The Medical Cannabis Program’s revenues from the first quarter of 2017 reached $19 million, a whopping 86 percent increase over the first quarter of 2016, according to quarterly …
The Medical Cannabis Program’s revenues from the first quarter of 2017 reached $19 million, a whopping 86 percent increase over the first quarter of 2016, according to quarterly reports released by the New Mexico Department of Health.
While the growth rate was 64 percent from 2015 to 2016, the growth rate has accelerated dramatically in the 2017 first quarter. Total revenues for the Medical Cannabis Program in 2017 are projected to exceed $83.5 million. Ultra Health led all 35 producers in organic growth in the first quarter of 2017 with a $1.2 million sales increase and 170 percent surge over the first quarter in 2016, according to a statement from the company. Nineteen other producers experienced positive growth while four were essentially flat over the same period. The remaining producers had too few sales in the first quarter of 2016 to compare.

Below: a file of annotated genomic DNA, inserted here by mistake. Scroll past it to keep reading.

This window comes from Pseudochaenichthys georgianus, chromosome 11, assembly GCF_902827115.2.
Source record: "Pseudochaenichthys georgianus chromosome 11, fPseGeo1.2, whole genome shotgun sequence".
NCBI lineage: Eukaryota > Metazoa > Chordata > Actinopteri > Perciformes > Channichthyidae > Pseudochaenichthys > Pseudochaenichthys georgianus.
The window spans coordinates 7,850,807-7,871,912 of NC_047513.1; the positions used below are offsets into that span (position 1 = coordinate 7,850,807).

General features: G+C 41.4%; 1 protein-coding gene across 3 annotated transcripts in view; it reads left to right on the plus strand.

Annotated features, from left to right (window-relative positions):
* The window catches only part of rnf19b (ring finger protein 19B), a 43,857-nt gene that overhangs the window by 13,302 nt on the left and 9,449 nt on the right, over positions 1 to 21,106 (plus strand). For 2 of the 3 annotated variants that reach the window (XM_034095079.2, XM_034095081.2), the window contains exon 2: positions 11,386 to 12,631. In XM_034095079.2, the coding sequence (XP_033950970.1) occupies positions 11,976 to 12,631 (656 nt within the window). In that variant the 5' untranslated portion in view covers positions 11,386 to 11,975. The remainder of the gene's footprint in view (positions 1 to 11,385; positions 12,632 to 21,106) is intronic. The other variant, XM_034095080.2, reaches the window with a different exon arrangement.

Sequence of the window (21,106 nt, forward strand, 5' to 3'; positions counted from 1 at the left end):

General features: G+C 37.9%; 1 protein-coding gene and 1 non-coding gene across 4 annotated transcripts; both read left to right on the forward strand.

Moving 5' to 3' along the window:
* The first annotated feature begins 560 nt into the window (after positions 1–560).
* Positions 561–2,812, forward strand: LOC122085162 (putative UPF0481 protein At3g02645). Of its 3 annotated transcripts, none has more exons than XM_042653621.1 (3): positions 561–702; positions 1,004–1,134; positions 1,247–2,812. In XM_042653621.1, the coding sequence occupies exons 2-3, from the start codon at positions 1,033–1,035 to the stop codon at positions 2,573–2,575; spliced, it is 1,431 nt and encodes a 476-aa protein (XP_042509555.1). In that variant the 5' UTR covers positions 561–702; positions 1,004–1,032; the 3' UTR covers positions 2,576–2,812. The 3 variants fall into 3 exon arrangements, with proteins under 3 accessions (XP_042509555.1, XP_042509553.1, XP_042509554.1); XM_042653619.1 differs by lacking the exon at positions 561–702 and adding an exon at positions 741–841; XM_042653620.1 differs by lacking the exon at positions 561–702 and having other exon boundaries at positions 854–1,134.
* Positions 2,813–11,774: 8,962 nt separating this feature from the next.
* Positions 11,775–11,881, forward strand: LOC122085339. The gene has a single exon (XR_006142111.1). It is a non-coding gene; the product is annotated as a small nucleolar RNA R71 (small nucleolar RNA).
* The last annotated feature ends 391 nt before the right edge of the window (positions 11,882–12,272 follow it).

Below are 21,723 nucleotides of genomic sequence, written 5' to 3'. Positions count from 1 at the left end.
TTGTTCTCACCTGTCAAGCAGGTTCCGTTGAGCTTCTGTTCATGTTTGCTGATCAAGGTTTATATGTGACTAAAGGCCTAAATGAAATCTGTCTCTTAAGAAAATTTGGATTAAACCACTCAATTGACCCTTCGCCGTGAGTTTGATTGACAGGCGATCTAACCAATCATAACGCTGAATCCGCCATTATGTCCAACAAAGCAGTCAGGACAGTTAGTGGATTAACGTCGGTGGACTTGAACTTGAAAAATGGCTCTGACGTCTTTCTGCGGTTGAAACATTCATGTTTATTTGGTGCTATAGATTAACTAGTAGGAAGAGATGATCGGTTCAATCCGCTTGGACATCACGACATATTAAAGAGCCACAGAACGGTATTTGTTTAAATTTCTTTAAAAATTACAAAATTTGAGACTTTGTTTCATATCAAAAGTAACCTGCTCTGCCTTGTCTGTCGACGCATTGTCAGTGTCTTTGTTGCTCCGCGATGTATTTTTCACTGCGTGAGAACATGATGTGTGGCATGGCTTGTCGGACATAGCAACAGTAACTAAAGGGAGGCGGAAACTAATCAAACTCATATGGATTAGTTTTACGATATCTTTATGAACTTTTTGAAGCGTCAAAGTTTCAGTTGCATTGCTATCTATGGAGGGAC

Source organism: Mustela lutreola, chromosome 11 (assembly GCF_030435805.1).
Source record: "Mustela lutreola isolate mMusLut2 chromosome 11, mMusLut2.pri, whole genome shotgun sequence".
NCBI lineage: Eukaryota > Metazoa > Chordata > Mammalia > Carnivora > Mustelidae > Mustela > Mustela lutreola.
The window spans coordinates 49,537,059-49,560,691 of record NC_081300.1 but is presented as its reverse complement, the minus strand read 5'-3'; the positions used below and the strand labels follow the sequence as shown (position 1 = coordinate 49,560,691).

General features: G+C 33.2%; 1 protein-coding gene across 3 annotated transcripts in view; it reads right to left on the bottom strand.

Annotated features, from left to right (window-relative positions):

Six producers had total sales over $1 million for the first quarter of 2017, as compared to only one in the first quarter of 2016. The top five producers that accounted for 38 percent of total sales as reported:
• Ultra Health – $1,963,849
• R. Greenleaf – $1,755,059
• Verdes Foundation – $1,408,264
• New MexiCann – $1,092,880
• Minerva Canna Group –$1,077,352
Of the 12 newest producers who were licensed in October 2015, four have yet to open their doors to patients, according to the statement from Ultra Health.
“Although seeing revenue increase at this rate is impressive, it is important to acknowledge the primary mission of the program: to provide improved patient access, enhanced quality of life, and make affordable medicine readily available,” said Duke Rodríguez, CEO and President of Ultra Health in the statement. “Unfortunately New Mexicans are still paying the highest price for their medicine due to the state’s overly restrictive plant count.”
With more than 35,000 patients in the Medical Cannabis Program, available medicine still lags behind patient demand.
The plant count was last increased to a maximum of 450 plants per producer in April of 2015. At that time there were only 13,574 patients in the program. The plant count limit has remained at the same level while patient enrollment has increased by 157 percent since April 2015 and sales have increased by 222 percent from the first quarter of 2015 to the first quarter of 2017.
A survey of regional prices for one ounce of medical cannabis indicates New Mexican’s pay the highest price in the area. One ounce of cannabis can be currently purchased in Phoenix, Arizona for approximately $99; Las Vegas, Nevada for $99; Denver, Colorado for $75; and in Albuquerque the lowest ounce price would be approximately $156.
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